You’ve never made a personal decision that didn’t become somebody’s business. Private decisions almost always have public ramifications. Right? Every decision we make impacts somebody in our public, beginning with the folks closest to us. There’s no getting around the fact that well-placed, appropriately timed, thought-provoking questions result in better decisions and fewer regrets.
Private decisions almost always have public ramifications.
Good counselors understand this. Counselors understand that we hominids have a greater propensity to follow through on decisions we make rather than advice prescribed to us. So counselors painstakingly scatter breadcrumbs along our paths to lead us toward making our own good decisions. The breadcrumbs are . . . you guessed it . . . well-placed, appropriately timed, thought-provoking questions.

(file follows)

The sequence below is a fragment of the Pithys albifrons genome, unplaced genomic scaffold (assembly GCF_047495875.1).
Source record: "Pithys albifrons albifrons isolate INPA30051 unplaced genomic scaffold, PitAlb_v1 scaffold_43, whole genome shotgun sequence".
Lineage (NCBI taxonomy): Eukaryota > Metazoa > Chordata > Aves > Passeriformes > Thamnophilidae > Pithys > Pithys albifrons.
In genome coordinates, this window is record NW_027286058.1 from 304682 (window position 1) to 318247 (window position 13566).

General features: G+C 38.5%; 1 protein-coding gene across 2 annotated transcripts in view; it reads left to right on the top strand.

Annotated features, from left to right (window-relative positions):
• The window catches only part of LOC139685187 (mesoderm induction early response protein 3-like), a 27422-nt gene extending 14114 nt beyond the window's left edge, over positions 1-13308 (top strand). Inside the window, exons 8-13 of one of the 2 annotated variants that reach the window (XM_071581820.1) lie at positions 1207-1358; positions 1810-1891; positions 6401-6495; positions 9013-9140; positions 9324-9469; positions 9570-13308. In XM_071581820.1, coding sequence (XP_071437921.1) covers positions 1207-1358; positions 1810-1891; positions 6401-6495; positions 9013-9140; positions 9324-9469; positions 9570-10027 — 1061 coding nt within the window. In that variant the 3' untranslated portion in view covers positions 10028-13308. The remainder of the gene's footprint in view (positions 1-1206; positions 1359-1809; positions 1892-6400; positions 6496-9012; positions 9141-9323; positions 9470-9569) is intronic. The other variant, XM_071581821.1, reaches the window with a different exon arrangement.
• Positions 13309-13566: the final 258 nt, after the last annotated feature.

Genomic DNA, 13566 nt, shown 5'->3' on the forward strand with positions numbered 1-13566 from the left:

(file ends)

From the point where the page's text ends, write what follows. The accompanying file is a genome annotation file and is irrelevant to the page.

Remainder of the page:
“Our greatest regrets are associated with things, “opportunities,” and people we sold ourselves on.”
The story of your life.
Every decision becomes a permanent part of our stories. That being the case, we should stop at every decision-making juncture and consider the story we want to tell. Perhaps more compelling, we should consider what story we want told about us. The good news is that you get to decide. But you decide one decision at a time because you write the story of your life . . . one decision at a time.
Our decisions determine the direction and quality of our lives. Your decisions have shaped the direction and quality of your life so far—for good and for . . . well, maybe not so good. You are where you are for the most part because of decisions you’ve made.
You are where you are for the most part because of the decisions you’ve made.